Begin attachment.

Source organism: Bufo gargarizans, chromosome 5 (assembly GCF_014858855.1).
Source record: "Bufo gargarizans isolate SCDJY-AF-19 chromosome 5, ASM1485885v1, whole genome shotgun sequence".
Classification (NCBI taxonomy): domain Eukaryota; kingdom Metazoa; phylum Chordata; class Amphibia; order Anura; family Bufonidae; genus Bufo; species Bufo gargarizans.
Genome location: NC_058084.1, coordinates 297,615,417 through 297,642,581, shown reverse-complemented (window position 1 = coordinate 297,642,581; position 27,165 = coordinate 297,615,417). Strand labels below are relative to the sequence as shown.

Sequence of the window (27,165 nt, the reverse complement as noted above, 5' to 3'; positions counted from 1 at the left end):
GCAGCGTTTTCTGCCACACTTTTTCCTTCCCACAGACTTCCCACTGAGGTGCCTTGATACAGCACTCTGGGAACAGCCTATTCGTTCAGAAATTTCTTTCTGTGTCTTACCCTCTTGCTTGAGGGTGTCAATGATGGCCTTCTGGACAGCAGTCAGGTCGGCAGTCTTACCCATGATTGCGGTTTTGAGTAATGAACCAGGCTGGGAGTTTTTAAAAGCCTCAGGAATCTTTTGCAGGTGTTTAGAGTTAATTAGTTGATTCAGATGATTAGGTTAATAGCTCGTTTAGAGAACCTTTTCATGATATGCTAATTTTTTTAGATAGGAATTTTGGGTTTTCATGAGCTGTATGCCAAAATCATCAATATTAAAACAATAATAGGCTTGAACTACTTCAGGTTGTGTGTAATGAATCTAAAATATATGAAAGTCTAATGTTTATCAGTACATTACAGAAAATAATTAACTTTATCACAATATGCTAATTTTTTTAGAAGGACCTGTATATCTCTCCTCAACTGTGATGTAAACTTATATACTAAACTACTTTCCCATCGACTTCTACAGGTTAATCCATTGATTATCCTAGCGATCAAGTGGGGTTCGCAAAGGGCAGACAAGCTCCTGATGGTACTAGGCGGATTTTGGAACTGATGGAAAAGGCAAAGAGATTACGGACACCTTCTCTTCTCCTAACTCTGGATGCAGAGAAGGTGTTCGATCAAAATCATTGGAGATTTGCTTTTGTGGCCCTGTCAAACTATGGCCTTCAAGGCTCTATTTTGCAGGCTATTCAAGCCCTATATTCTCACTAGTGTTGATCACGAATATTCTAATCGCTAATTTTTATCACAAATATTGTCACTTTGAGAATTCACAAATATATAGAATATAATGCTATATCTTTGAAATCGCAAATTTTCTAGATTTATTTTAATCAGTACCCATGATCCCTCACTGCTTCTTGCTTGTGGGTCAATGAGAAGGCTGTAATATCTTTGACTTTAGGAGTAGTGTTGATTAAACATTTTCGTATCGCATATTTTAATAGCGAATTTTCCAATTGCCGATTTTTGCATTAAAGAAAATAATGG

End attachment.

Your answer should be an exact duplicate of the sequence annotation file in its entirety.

Source organism: Bufo gargarizans, chromosome 5 (assembly GCF_014858855.1).
Source record: "Bufo gargarizans isolate SCDJY-AF-19 chromosome 5, ASM1485885v1, whole genome shotgun sequence".
Classification (NCBI taxonomy): domain Eukaryota; kingdom Metazoa; phylum Chordata; class Amphibia; order Anura; family Bufonidae; genus Bufo; species Bufo gargarizans.
Genome location: NC_058084.1, coordinates 297,615,417 through 297,642,581, shown reverse-complemented (window position 1 = coordinate 297,642,581; position 27,165 = coordinate 297,615,417). Strand labels below are relative to the sequence as shown.

Sequence of the window (27,165 nt, the reverse complement as noted above, 5' to 3'; positions counted from 1 at the left end):
GCAGCGTTTTCTGCCACACTTTTTCCTTCCCACAGACTTCCCACTGAGGTGCCTTGATACAGCACTCTGGGAACAGCCTATTCGTTCAGAAATTTCTTTCTGTGTCTTACCCTCTTGCTTGAGGGTGTCAATGATGGCCTTCTGGACAGCAGTCAGGTCGGCAGTCTTACCCATGATTGCGGTTTTGAGTAATGAACCAGGCTGGGAGTTTTTAAAAGCCTCAGGAATCTTTTGCAGGTGTTTAGAGTTAATTAGTTGATTCAGATGATTAGGTTAATAGCTCGTTTAGAGAACCTTTTCATGATATGCTAATTTTTTTAGATAGGAATTTTGGGTTTTCATGAGCTGTATGCCAAAATCATCAATATTAAAACAATAATAGGCTTGAACTACTTCAGGTTGTGTGTAATGAATCTAAAATATATGAAAGTCTAATGTTTATCAGTACATTACAGAAAATAATTAACTTTATCACAATATGCTAATTTTTTTAGAAGGACCTGTATATCTCTCCTCAACTGTGATGTAAACTTATATACTAAACTACTTTCCCATCGACTTCTACAGGTTAATCCATTGATTATCCTAGCGATCAAGTGGGGTTCGCAAAGGGCAGACAAGCTCCTGATGGTACTAGGCGGATTTTGGAACTGATGGAAAAGGCAAAGAGATTACGGACACCTTCTCTTCTCCTAACTCTGGATGCAGAGAAGGTGTTCGATCAAAATCATTGGAGATTTGCTTTTGTGGCCCTGTCAAACTATGGCCTTCAAGGCTCTATTTTGCAGGCTATTCAAGCCCTATATTCTCACTAGTGTTGATCACGAATATTCTAATCGCTAATTTTTATCACAAATATTGTCACTTTGAGAATTCACAAATATATAGAATATAATGCTATATCTTTGAAATCGCAAATTTTCTAGATTTATTTTAATCAGTACCCATGATCCCTCACTGCTTCTTGCTTGTGGGTCAATGAGAAGGCTGTAATATCTTTGACTTTAGGAGTAGTGTTGATTAAACATTTTCGTATCGCATATTTTAATAGCGAATTTTCCAATTGCCGATTTTTGCATTAAAGAAAATAATGG